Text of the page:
A provisional state is an innovation no one has ever heard of before. It's a state unrelated to its land or to its people. All other states are permanent. But the Palestinian state will be a stop-gap, according to President Bush, and thus its role or existence can be ended in a day or a year if its usefulness comes to an end. It does not need to find territory – after all, it is only interim – and permanent institutions such as an army (perish the thought), the luxury of independence, or sovereignty, or an economy, or foreign relations will be denied. This will be Israel's luxury.
And in the absence of leadership from President Bush, Ariel Sharon can do what he wishes. He can dig ditches and lay down so much barbed wire that a map of the West Bank will portray a land covered in blisters; a smallpox of settlements and surrounded villages. Crazy ideas blow through Washington. Israelis can discuss in all seriousness the eviction of the entire Palestinian population. Now Nathan Lewin, a prominent Washington attorney and Jewish communal leader, is calling for the execution of family members of suicide bombers.
His exact words are as follows: "If executing some suicide-bomber families saves the lives of even an equal number of potential civilian victims, the exchange is, I believe, ethically permissible. It is a policy born of necessity.'' Forgetting for a moment the logic of this rubbish – if the suicide bomber has already killed himself, knocking off granny and the kids is not going to have much effect – it raises some intriguing questions. Who should be the first to die in the family of suicide bombers? If the bomber has three children, how many of them do you kill? The youngest or the oldest? Or the whole lot? Is there a minimum age for execution? Is five years old enough to be put before an Israeli execution squad? It would certainly be hard, even for Mr Lewin, to explain to a three-month-old baby why it had to be put to death. Or would it be only men? Or just wives and older sisters?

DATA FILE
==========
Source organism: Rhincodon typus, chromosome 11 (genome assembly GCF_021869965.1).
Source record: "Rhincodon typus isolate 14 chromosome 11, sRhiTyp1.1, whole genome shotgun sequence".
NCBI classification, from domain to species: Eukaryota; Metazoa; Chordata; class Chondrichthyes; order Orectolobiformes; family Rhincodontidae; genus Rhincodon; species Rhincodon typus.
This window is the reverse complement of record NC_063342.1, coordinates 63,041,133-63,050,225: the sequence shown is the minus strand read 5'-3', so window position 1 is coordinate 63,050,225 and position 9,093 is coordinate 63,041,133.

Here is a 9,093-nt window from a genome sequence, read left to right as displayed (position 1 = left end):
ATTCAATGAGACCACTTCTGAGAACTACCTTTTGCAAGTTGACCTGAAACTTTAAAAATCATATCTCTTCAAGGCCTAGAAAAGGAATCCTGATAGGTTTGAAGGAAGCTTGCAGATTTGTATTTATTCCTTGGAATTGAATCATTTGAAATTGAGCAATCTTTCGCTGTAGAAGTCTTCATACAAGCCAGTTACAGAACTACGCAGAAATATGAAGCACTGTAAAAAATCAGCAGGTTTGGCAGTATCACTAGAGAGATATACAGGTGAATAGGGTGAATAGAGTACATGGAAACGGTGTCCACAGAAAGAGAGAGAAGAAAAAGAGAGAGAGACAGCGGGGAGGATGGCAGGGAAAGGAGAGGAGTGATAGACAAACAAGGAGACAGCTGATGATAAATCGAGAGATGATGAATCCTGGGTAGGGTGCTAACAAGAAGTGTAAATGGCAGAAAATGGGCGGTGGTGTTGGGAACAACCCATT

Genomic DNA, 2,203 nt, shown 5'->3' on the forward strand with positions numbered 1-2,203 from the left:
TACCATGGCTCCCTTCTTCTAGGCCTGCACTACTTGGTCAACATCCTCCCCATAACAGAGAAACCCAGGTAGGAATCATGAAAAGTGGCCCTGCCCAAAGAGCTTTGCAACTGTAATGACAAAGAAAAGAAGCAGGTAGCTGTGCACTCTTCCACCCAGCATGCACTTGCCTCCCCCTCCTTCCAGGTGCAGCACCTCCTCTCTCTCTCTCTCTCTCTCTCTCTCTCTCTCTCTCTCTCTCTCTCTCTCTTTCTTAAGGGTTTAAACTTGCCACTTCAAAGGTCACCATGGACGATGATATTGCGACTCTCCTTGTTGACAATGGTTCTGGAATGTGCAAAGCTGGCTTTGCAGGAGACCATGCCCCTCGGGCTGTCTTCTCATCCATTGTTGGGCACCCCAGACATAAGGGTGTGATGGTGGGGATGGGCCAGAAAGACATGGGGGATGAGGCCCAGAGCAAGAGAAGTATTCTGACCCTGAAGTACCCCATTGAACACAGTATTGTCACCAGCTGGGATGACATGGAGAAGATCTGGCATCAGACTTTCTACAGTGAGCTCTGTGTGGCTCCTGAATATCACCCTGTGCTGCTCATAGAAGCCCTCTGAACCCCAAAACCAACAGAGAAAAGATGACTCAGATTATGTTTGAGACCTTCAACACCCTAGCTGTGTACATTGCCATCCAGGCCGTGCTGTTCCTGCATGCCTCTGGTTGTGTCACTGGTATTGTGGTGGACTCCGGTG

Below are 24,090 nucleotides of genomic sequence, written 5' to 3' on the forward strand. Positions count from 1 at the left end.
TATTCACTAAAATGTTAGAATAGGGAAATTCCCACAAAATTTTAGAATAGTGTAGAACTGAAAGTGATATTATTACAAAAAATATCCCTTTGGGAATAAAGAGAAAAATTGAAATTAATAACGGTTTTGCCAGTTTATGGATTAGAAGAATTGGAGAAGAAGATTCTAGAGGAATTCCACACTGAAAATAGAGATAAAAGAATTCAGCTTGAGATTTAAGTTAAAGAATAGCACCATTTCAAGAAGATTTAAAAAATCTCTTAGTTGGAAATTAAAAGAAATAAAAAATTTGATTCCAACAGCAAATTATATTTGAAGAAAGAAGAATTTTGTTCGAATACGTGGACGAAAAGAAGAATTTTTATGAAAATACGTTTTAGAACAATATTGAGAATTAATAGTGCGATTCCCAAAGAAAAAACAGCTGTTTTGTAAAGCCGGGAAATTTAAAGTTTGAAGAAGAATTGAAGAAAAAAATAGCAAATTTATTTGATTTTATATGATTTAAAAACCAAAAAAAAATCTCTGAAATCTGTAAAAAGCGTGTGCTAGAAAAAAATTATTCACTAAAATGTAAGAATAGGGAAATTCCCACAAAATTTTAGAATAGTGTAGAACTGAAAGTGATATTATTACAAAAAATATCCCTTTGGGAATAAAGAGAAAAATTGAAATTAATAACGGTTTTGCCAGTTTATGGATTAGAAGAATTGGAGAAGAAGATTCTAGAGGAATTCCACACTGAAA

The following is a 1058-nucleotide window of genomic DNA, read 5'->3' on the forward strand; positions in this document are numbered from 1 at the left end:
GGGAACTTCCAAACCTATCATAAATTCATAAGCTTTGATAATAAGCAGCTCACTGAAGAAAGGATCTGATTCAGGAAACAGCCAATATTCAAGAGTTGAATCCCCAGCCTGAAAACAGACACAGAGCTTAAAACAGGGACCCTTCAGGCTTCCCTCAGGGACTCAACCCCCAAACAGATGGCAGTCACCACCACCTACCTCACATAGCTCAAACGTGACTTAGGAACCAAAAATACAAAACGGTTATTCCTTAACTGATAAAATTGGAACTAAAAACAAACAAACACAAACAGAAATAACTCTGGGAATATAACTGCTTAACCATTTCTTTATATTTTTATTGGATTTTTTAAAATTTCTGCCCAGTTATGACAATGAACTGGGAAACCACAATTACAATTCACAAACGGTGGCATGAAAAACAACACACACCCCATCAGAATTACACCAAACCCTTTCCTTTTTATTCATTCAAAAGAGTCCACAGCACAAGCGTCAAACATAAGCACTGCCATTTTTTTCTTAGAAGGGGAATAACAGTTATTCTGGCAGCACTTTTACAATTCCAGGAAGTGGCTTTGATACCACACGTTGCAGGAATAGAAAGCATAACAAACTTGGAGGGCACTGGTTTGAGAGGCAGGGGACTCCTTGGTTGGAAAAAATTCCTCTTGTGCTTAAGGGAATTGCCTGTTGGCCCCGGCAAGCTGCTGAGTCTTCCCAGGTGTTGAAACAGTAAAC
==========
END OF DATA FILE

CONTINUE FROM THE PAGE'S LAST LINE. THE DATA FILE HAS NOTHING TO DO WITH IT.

Merely by asking these questions, it is possible to demonstrate the obscene depths to which this terrible war has sunk. To their great credit, prominent members of the American Jewish community have condemned Lewin's fantasies. And it is necessary to reflect that the Palestinian suicide bombers don't even ask these questions. For the suicide bombers are executioners, the executioners of whole Israeli families. The immolation of their own lives does not excuse the fact that, in their last moments, they are able to see the Israeli child in the pram who will die with its mother, the Israeli family eating its pizzas on a hot Wednesday afternoon, the old folk celebrating a Jewish religious festival who will be his or her victims. The 17-year-old Palestinian girl who blew herself up to kill a 16-year-old Israeli girl remains an awesome symbol of youth destroying youth.
And amid these horrors, what do we get from Mr Bush? Delay. Obfuscation. A vague plan – revealed as usual to the pliant New York Times – suggested that the Bush boys and girls were going to ignore the "right of return" of Palestinian refugees, dump the "final status" issues of Jerusalem and settlements on the Israelis and Palestinians and – by far the most hilarious clause – would "find new language" to bridge Israel's and Palestine's interpretation of UN Security Council Resolution 242. This is the all-important resolution, of course, which calls for an Israeli withdrawal from territories occupied in the 1967 war in return for the security of all states in the area. The Israelis claim that they can keep what land they want because the resolution does not place the word "the" before the word "territories" – even though the same UN resolution specifically says that land cannot be acquired through military conquest.
It is somehow fitting as the Israeli-Palestinian war turns incandescent that this weak and vacillating President should consume his time with a debate on the meaning of the definite article. Should "the" read "some"? Should Palestine be provisional? Or should Mr Bush be just an interim President?